If you are experiencing discrimination, Garcia and Gedney recommend you process it outside of the workplace with people you feel safe with.
"After processing and identifying what discrimination you faced, get clear on the outcome you are seeking," they suggest. "That will inform the approach you will take.
"Because the primary goal for the organization is to reduce its liability, no matter what outcome you decide, document everything. We mean everything."
Garcia and Gedney recommend that you:
- Send a follow-up email summarizing the meeting
- Ask for clarification of what was said
- Create a paper trail
- Become familiar with the HR department and the organization's process of how discrimination is managed
- Read through the policies and become familiar with them
"Also, seek external HR support from your network. You may know someone who can help," they said.
Tips to Prepare for and Enter the Workforce
Here are five things you can do as you prepare for the workplace — and once you are there:
Research different companies and investigate their commitment to DEI initiatives. Do they have metrics and numbers to back up these initiatives? Are there any contacts in your network you can reach out to and ask about their experience working at the company? You can also use sites like Glassdoor to read reviews about employees' experiences.
Garcia and Gedney recommend acknowledging that white dominant culture and norms will likely be upheld in the workplace. Knowing this ahead of time will help you adjust your mindset. However, this doesn't mean you have to accept poor treatment. You will need to be ready to advocate for your growth and advancement.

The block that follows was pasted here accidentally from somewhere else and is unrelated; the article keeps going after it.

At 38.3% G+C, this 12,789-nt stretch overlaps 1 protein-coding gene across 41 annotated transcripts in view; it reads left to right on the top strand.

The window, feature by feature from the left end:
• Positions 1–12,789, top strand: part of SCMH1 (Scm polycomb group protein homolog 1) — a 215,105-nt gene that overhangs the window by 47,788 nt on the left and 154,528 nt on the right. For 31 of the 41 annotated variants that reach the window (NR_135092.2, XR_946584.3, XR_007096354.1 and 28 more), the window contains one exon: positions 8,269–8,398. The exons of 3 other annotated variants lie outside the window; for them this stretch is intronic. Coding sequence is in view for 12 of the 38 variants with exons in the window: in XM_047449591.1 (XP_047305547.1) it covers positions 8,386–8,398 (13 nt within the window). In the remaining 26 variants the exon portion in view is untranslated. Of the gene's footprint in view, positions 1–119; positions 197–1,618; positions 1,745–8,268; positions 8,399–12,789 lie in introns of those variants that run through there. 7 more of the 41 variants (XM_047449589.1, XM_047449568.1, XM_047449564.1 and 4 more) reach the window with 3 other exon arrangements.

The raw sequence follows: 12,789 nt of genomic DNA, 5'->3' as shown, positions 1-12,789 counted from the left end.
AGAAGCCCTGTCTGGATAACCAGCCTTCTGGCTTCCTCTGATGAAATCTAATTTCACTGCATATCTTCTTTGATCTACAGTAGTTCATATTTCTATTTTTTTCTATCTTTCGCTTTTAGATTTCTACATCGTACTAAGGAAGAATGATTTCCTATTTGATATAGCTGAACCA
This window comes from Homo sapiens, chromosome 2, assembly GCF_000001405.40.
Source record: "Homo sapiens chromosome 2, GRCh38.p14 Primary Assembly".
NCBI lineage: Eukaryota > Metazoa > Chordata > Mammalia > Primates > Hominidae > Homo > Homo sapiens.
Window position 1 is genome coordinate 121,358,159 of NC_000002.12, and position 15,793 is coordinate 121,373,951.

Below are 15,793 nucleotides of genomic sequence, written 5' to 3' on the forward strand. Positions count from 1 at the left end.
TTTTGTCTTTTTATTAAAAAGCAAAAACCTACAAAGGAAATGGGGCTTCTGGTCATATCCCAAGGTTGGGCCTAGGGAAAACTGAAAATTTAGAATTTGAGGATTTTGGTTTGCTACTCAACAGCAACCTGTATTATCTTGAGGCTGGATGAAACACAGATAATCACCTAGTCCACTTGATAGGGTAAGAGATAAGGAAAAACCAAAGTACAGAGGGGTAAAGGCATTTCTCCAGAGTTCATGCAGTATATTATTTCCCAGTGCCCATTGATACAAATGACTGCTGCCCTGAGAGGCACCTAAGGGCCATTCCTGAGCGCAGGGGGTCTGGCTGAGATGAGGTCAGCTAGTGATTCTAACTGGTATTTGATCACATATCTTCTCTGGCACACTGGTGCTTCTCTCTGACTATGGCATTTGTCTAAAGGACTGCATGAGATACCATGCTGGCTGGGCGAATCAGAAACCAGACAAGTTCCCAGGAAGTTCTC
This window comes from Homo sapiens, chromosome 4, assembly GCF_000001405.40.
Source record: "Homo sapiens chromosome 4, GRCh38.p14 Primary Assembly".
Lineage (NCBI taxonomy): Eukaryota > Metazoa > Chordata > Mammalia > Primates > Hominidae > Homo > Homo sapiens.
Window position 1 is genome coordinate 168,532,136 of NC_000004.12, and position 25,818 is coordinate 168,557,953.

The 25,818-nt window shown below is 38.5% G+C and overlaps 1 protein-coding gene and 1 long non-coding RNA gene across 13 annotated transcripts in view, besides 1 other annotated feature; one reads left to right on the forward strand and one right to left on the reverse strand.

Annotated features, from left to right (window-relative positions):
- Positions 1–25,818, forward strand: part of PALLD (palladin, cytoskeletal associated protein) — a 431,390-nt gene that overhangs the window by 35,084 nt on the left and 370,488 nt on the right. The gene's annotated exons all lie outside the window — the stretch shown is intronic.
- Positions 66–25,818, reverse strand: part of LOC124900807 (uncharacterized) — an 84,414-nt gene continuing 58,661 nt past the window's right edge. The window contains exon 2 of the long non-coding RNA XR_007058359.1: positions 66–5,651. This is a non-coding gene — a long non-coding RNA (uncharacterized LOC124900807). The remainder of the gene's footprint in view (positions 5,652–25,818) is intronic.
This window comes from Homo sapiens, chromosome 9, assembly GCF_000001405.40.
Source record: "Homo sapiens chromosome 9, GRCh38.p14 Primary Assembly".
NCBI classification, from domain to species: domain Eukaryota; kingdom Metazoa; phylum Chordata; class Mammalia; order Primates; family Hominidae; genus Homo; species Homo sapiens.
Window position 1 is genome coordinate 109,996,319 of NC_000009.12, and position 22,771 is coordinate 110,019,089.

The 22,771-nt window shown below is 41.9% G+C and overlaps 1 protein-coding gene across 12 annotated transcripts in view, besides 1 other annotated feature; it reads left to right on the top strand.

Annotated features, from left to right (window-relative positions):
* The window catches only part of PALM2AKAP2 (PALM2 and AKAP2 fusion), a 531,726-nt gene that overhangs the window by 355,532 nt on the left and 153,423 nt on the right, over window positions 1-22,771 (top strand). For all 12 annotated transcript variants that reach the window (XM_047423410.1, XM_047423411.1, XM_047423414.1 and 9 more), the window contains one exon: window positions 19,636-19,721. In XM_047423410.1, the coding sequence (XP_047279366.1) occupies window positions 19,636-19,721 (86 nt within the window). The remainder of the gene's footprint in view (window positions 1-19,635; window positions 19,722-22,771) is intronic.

Talk to someone you trust if you notice red flags at your company. Perhaps that's someone who works in your field and has more tenure than you. Maybe it's a colleague you can openly confide in. "It's OK to get validation for any harm you're experiencing," Garcia and Gedney point out. "This can help you understand your situation and know that you're not the problem."
Seek out a community that can support you. Affinity groups abound, and that's a good thing. Sharing space with people who understand or have had your same or similar lived experiences can be a breath of fresh air and help you grow personally and professionally.
If you don't see things changing, it may be time to leave the company and look for a new position.
The Future Workforce Looks Like You
If you're a student of color preparing to enter the workforce, you're not alone —in fact, future projections indicate you may soon be in the majority.
However, many workplaces are still behind the times, and you may face instances of discrimination. If you do, remember to rely on your support network, advocate for yourself, and document your experience to protect yourself.
With Advice From:
Beatriz Garcia and Marisa Urrutia Gedney
Beatriz Garcia is transformational coach, justice, and liberation advocate. She has expertise in building systemic change and establishing equitable and inclusive spaces for organizations that work with underrepresented and underserved communities and is an expert in guiding young professionals to meet their potential over the past 15 years. Her mission is to create a world in which everyone is free to be their most authentic self.
Named one of Forbes magazine's top 30 under 30 in Education, 2012, Marisa Urrutia Gedney is a transformative leader with 15 successful years of facilitating healing, justice, and growth as a compassionate manager and equity advocate. As a Sahumadora in Danza Azteca, she practices fire as her spirit technology and transmutes transgenerational trauma in her poetry. She was invited by former U.S. poet laureate Juan Felipe Herrera to read at the L.A. Library series, ALOUD, and has received a writers in residence at Hedgebrook.